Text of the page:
Monthly Archives: July 2011

Pedroia’s streak

Dustin Pedroia’s streak wasn’t the longest in league history (Joe DiMaggio, famously, went on a 56-game tear in 1941) or even team history (that belongs to Joe’s brother, Dom DiMaggio, with 34 games in 1949). But it was the longest in the American League thus far in 2011, and it was a blast to watch.

I’ve been on record numerous times this season that Pedroia is the most fun player to watch in baseball. He might not be the best — arguments could easily be made for Albert Pujols, Robinson Cano, Adrian Gonzalez, Miguel Cabrera or a number of pitchers — but I certainly don’t enjoy watching anyone quite as much these days.

He looks like he might twist and implode on every splinter-straining swing. He dives into gaps with reckless abandon, always seeming to pop up and fire the throw to first on target. And, as in a 25-game run from June 29 to July 28, he hits. He hits liners through short, bloopers into the short outfield, screaming liners off the wall, and home runs that race out of the park in a hurry.

He’s been entertaining his whole career, and he’s having his best year as a pro yet. And making this graphic was almost as fun as watching him build his case for Most Valuable Player.


Rooting for Dontrelle Willis

I had a weekend away, happily, from a computer, traveling a few states south for a wedding. But my Sunday night routine didn’t change much — come home, drop down my bag, flip open the laptop, and tune into the Sunday night game of the week.

The Reds were hosting the Atlanta Braves, both teams eying the top of their respective divisions, and the Reds were up 3-2 when I tuned in midway through, around the fifth inning. And the announcers were noting how good the starting pitcher had looked so far, how he could mean the difference for the Reds in the pennant chase.

They continued, while I was half distracted with unpacking and airing out a stuffy apartment, noting his long road back to the majors. Then came some otherwise innocuous comment, acknowledging another 1-2-3 inning for Willis.

Willis? Dontrelle Willis? Continue reading

Red Sox, Rays play a marathon, keep me up late

See that? Now that’s a line score.

Sixteen innings, eight combined hits, no errors. Both starting pitchers went eight innings, and a run didn’t cross the plate until the top of the sixteenth, more than five hours after the first pitch. And at 1:49 a.m. Monday morning, it was all over.

Is there anything he can't do?

The Red Sox had outlasted the Rays in a memorable marathon, Boston spurred on by another outstanding start by Josh Beckett (8 innings, 6 strikeouts, 1 hit, no walks) and carried on by the bullpen.

It was the kind of game that made me feel like a kid. When it ended, I was in bed, listening along with the radio, knowing full well I should have been asleep long before. But I couldn’t totally tune it out. I stopped watching on ESPN earlier, fully expecting that the game would end shortly and I could just flick the power button on my stereo from bed.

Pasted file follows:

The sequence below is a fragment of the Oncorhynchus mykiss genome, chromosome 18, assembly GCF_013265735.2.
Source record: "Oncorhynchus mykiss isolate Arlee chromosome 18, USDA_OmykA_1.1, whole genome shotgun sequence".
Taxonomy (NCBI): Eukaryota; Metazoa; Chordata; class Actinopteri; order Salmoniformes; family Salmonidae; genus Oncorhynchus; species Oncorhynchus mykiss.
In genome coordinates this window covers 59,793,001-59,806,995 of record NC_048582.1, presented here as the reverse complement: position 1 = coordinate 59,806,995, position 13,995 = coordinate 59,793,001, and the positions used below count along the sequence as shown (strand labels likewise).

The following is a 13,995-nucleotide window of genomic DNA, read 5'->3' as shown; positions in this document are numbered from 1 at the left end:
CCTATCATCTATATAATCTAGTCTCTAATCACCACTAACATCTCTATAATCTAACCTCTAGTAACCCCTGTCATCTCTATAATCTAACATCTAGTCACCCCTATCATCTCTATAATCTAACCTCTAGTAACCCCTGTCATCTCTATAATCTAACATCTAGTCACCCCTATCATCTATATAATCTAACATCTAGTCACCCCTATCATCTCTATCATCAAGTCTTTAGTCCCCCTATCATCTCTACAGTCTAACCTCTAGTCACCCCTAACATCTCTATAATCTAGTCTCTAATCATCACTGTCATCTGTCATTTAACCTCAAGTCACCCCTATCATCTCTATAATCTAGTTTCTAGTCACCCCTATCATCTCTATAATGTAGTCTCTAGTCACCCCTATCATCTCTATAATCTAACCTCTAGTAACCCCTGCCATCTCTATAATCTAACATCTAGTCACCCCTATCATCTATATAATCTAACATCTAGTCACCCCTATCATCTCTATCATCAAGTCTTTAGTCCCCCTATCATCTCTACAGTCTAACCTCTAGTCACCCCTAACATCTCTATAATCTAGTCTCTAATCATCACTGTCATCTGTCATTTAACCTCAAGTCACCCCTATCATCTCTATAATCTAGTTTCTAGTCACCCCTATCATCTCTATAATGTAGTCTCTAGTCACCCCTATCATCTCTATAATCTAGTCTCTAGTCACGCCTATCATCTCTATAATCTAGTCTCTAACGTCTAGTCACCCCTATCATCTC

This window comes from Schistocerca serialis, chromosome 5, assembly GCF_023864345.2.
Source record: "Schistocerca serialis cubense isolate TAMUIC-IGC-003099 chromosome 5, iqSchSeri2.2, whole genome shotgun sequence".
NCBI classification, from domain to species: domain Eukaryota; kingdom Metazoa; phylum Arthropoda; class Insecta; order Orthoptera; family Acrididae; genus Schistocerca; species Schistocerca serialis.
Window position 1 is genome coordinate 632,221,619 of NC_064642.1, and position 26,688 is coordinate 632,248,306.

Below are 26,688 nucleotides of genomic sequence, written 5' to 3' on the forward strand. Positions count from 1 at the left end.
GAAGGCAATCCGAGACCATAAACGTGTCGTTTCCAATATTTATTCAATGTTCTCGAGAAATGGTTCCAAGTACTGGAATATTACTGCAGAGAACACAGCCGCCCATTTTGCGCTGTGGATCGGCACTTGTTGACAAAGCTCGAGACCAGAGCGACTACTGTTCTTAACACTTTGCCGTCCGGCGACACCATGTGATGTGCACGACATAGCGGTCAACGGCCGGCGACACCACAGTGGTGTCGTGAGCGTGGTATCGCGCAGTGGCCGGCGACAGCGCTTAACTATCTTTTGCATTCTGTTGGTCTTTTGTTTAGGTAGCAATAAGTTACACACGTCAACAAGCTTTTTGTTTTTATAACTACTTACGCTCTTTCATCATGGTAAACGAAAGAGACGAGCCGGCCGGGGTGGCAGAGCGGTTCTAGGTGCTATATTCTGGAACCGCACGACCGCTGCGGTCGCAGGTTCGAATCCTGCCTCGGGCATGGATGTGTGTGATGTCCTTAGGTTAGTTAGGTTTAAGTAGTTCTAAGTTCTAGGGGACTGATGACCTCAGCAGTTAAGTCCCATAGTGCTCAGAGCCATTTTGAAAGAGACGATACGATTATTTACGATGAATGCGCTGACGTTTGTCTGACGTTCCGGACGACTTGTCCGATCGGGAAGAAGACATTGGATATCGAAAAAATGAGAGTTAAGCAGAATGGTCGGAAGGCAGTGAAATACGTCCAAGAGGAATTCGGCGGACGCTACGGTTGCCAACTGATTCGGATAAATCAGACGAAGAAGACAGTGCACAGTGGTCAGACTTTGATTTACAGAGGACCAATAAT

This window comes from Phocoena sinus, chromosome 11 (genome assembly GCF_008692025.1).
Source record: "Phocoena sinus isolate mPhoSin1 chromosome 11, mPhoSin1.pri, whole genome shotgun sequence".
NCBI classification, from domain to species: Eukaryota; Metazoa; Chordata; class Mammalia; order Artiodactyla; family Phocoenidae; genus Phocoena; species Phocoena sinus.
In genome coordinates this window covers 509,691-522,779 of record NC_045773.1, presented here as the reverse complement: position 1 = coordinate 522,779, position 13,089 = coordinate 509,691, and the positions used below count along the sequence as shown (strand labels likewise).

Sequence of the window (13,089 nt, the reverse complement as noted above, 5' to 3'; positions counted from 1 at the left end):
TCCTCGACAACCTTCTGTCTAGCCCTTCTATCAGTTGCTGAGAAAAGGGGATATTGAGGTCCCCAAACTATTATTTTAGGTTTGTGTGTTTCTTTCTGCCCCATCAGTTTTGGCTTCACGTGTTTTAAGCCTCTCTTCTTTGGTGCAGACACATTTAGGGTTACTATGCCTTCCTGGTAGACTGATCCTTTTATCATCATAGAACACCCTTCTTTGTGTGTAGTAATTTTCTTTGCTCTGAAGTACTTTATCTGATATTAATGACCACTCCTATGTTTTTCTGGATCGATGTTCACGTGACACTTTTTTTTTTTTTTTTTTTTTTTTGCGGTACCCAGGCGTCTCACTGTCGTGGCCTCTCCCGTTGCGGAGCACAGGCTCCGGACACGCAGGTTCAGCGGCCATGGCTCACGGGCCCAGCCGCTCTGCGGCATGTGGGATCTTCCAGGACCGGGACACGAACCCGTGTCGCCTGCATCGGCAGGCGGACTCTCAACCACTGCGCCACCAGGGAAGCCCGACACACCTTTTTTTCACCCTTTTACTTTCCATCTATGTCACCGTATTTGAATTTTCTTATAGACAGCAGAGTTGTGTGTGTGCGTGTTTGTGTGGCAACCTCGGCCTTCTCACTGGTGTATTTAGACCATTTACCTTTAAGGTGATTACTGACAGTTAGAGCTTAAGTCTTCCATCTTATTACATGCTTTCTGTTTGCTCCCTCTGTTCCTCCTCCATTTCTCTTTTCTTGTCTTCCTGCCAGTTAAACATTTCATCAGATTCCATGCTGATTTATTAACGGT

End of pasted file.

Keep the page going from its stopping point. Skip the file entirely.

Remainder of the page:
That was after the ninth inning.

No, this was a game that no one seemed to want. Pitchers flowed in and out of the game — Boston used six, Tampa Bay used nine. Runners were left stranded in scoring position. Great plays were made to steal runs.

And, finally, Dustin Pedroia delivered, driving in Josh Reddick for the winning run in the sixteenth inning. Continue reading

An unlikely realignment plan

The first step in rearranging baseball? Bring the Brewers back to the American League.

Seemingly on cue every 15 years or so, baseball talks realignment. First reports were that it was inevitable that the leagues would go even at 15, with interleague play lasting throughout the season. Now, commissioner Bud Selig says that talk of realignment being definitely on for the 2012 season was premature.

Either way, there are a few parts of the system that have bugged me for a while. Having three divisions, an unbalanced schedule and uneven teams has never looked or felt right, so why not take this opportunity to right a few wrongs?

Well, I’ve had this idea, so we’re doing this. Grab a pen, pay attention, and get ready for the new-look majors, according to these five steps: Continue reading

Trot Nixon, never an All-Star

Apparently, being awesome at baseball isn't good enough for the All-Star Game.

I have a number of beefs with baseball’s All-Star Game, and that in itself is ridiculous. What should be a fun day for fans and players, a celebration of the best in the game, turns into a bunch of pouting and politics. Players are added who don’t deserve it. Players back out. Sportswriters overwrought with the task of upholding the sanctity and moral order of the event shout at the rain. Managers don’t know what they’re doing. Bud Selig knows less than that.

But if there’s one All-Star gaff that’s more glaring than the others, it’s this — Trot Nixon was never an All-Star. That’s insane.

Early in his tenure as the right fielder for the Boston Red Sox, Nixon soon fashioned out a niche for himself as The Red Sock, the player that fans identified with first and foremost. He had a number of big hits in his career, he played a solid — and at times great — right field in Fenway Park, and he played hard every day. And for the most part, the numbers bear that out. In his time with the Sox, Nixon hit .278 with an 845 OPS, and from 2000 to 2006, he averaged 23 home runs, 35 doubles and 91 RBI per 162 games played. Continue reading